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Working capital cash cycle explained

Working capital cash cycle explained

Working capital is the cash needed to finance the day to day operations of the business. Working capital is necessary to:

  • Pay suppliers for goods and services
  • Pay employees
  • Pay for inventory and work in progress (WIP)
  • Allow customers to buy now, but pay later
  • Pay other creditors i.e. taxes to HMRC

The working capital cycle or cash cycle is measured in days. It is calculated in three parts:

  • Receivables (or debtors) days – this is the average number of days credit given to customers and is calculated by dividing the period-end value for trade debtors (i.e. the cash due to be received from customers at the period end date) from the balance sheet by the revenue for the year and multiplying by 365
  • Inventory and WIP days – this is the average amount of cash tied up in inventory and work in progress during the year and is calculated by dividing the period end value for inventory and work in progress from the balance sheet by the cost of sales for the year and multiplying by 365
  • Payables (or creditors) days – this is this is the average number of days credit given by suppliers and is calculated by dividing the period end value for trade creditors (i.e. the cash due to be paid to suppliers at the period end) from the balance sheet by the cost of sales for the year and multiplying by 365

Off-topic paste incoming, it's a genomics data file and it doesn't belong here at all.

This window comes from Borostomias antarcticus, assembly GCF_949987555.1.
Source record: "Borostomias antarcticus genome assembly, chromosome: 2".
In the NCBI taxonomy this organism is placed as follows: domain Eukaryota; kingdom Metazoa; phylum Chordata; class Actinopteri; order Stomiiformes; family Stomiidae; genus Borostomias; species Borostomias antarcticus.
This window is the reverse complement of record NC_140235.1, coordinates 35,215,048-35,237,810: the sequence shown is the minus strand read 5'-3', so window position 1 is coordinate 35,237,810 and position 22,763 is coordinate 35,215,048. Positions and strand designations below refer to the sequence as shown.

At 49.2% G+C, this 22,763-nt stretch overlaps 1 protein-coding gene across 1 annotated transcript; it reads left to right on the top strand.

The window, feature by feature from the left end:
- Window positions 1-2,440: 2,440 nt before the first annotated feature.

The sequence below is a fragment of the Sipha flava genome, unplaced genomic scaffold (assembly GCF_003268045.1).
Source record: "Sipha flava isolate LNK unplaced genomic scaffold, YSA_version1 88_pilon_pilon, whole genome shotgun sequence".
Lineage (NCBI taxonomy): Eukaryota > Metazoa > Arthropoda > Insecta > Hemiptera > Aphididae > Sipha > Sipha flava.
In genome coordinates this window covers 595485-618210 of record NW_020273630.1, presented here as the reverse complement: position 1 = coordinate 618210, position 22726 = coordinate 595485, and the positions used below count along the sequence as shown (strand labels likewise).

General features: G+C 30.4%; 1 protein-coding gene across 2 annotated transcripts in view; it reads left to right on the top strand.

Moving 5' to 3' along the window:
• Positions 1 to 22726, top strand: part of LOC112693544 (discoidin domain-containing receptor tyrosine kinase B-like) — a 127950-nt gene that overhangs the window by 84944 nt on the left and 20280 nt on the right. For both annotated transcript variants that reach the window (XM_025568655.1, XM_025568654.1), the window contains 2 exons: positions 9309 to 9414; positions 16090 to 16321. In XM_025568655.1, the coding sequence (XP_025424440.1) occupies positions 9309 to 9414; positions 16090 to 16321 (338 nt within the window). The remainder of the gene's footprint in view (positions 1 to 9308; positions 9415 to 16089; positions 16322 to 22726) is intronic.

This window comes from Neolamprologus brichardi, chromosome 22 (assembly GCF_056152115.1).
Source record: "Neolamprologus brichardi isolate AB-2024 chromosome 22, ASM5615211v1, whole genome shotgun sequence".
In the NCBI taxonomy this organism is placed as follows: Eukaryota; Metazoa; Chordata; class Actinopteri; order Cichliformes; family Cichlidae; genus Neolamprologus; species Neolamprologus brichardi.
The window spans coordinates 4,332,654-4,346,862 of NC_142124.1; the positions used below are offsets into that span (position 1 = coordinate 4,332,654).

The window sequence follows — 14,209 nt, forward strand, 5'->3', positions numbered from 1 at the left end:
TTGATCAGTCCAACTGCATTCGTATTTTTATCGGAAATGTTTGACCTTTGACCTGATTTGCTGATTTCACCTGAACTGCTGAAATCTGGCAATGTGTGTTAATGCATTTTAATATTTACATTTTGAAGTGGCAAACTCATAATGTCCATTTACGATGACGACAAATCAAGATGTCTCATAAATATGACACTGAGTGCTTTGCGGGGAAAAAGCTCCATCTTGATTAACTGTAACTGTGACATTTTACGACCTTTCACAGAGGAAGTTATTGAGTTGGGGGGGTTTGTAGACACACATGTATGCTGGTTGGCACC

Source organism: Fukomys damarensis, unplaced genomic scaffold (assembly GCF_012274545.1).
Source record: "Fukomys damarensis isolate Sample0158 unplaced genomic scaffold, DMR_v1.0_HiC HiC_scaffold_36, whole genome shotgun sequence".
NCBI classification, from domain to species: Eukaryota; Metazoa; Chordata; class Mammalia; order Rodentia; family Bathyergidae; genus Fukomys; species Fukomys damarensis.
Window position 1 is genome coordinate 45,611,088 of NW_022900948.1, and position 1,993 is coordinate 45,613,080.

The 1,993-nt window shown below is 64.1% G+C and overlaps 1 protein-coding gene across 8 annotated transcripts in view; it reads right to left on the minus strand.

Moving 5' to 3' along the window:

The cash cycle is the calculated by adding the number of receivables (debtors) days to the number of inventory and work in progress days and then subtracting the number of payables (creditors) days. The larger the number of days in the cash cycle, the more cash that is ‘tied-up’ financing a company’s day to day operations. Companies generally aim to shorten their cash cycle to free up cash for other uses i.e. to finance additional investment or to reduce borrowings. The cash cycle can be reduced by:

  • Reducing the number of days credit given to customers (i.e. invoices are paid more promptly)
  • Reducing the amount of inventory and work in progress
  • Increasing the number of days credit given by suppliers (i.e. invoices payments are delayed)

More important than making a profit, is the ability of a company to convert profit into cash. This requires a business to actively manage its working capital. This is especially the case when undergoing periods of rapid expansion or contraction, both of which can put a severe strain on a company’s management and cash flow.

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